Kabul executions spark fresh concern over fate of detainees

OTTAWA — Canada is seeking assurances from the Afghan government that none of the 15 prisoners executed Sunday had been transferred by Canadian forces, as human-rights advocates expressed outrage over the decision to end a three-year moratorium on the death penalty.

Fifteen men, convicted of crimes including murder, rape and kidnapping, were shot to death by firing squad in only the second execution since the collapse of the Taliban in 2001.

“The government of Afghanistan has been asked through diplomatic channels to confirm that none of the executed prisoners were transferees from the Canadian forces,” a spokesman for the Foreign Affairs Department said. The spokesman noted that under the detainee agreement between the two countries, Kabul has promised the death penalty will not be applied to any prisoners transferred from Canadian hands.

Amir Attaran, a University of Ottawa law professor who helped unleash the controversy last winter over the possible abuse of detainees that contributed to the replacement of then-defence minister Gordon O’Connor, said the Afghan promise was “meaningless and unbelievable.”
A soldier of the Afghan National Army guards a street as the body of a prisoner is transported to his home for burial in Kabul, Afghanistan, Tuesday.
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A soldier of the Afghan National Army guards a street as the body of a prisoner is transported to his home for burial in Kabul, Afghanistan, Tuesday. (AP Photo/Rafiq Maqbool)

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“Canada has said repeatedly that they consider the agreement not legally binding,” he said, noting Canadian authorities appear to have lost track of an estimated 50 detainees after they fell into Afghan hands.

“If we’ve transferred people and lost 50 of them,” Prof. Attaran said, “how do you know that some of the guys executed are not some of those 50?”

A spokesman for Afghan President Hamid Karzai, Humayun Hamidzada, said Tuesday that the executions will continue as a lesson for those who commit a range of crimes, from murder to adultery. Last week, Mr. Hamidzada said that the President does not like executions but added that “Afghan law asks for it, and he will obey the laws.”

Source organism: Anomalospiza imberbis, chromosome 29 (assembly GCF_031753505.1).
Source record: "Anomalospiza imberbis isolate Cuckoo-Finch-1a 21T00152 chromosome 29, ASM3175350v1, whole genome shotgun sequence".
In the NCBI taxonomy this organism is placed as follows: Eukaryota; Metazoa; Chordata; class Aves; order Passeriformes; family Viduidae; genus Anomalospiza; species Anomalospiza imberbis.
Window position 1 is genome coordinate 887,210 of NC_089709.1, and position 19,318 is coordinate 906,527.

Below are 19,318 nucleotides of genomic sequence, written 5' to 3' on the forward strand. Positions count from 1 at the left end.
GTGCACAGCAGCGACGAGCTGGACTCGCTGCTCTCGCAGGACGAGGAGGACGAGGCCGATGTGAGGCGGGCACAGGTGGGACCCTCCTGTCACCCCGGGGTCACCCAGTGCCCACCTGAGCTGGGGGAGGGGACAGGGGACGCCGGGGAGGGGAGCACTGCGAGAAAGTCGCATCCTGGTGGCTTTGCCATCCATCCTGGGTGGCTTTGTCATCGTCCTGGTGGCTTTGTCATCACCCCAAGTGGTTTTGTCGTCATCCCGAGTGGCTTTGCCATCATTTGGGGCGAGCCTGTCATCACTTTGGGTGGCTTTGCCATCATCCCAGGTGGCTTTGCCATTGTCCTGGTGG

The UN mission in Afghanistan led the reaction, saying it had been a “staunch supporter” of the moratorium, which had been in effect, with a single exception, for the past six years. The government of the Netherlands, whose troops are fighting with Canadians in southern Afghanistan as part of the NATO coalition, called the executions “extremely unwelcome.”

The Canadian government’s reaction was much more nebulous. The Foreign Affairs Department said only that it “expects the government of Afghanistan to live up to its international human rights obligations.”

The government added that the agreement between Ottawa and Kabul signed in December of 2005 stipulates that “no Canadian transferred detainees may receive the death penalty.”

NDP MP Paul Dewar said the decision to resume executions raises questions about the Harper government’s justification for Canada’s presence in Afghanistan.

“What happens to the idea that the Afghan government is supposedly supporting human rights and the rule of law?” he said in an interview.

Liberal defence critic Denis Coderre, in Kandahar on a fact-finding mission, said he wondered whether the Afghan legal system was independent enough to allow such harsh treatment, recalling that the Taliban held public executions in soccer stadiums.

“I’m against capital punishment so I’m very, very concerned,” he said. “The Taliban were doing that. It’s the same thing.”

Mohammad Farid Hamidi of the Afghanistan Independent Human Rights Commission said courts that order the death penalty should be legitimate and independent and should allow defendants an opportunity to defend themselves. But he said that Afghan courts do not fit those standards.

“This is a setback,” said Alex Neve, secretary-general of Amnesty International’s Canadian chapter, adding that it was disappointing because of the global momentum in favour of abolition of the death penalty.

Afghan officials insisted that no Taliban or al-Qaeda fighters were among those killed. Among those executed was Reza Khan, who was convicted of murdering three foreign journalists and their Afghan colleague on a roadside near Jalalabad six days after the collapse of the Taliban in 2001. Mr. Khan was also convicted of adultery. Also executed was an Afghan involved in the 2005 kidnapping of Italian aid worker Clementina Cantoni, who was freed after three weeks of captivity.

Tom Koenigs, the UN special representative in Afghanistan, said the UN had expressed concern over the death penalty several times in the past.

“The United Nations in Afghanistan has been a staunch supporter of the moratorium on executions in Afghanistan in recent years,” he said. “I expect Afghanistan to continue working toward attaining the highest human rights standards and ensuring the due process of law and the rights of all citizens are respected.”

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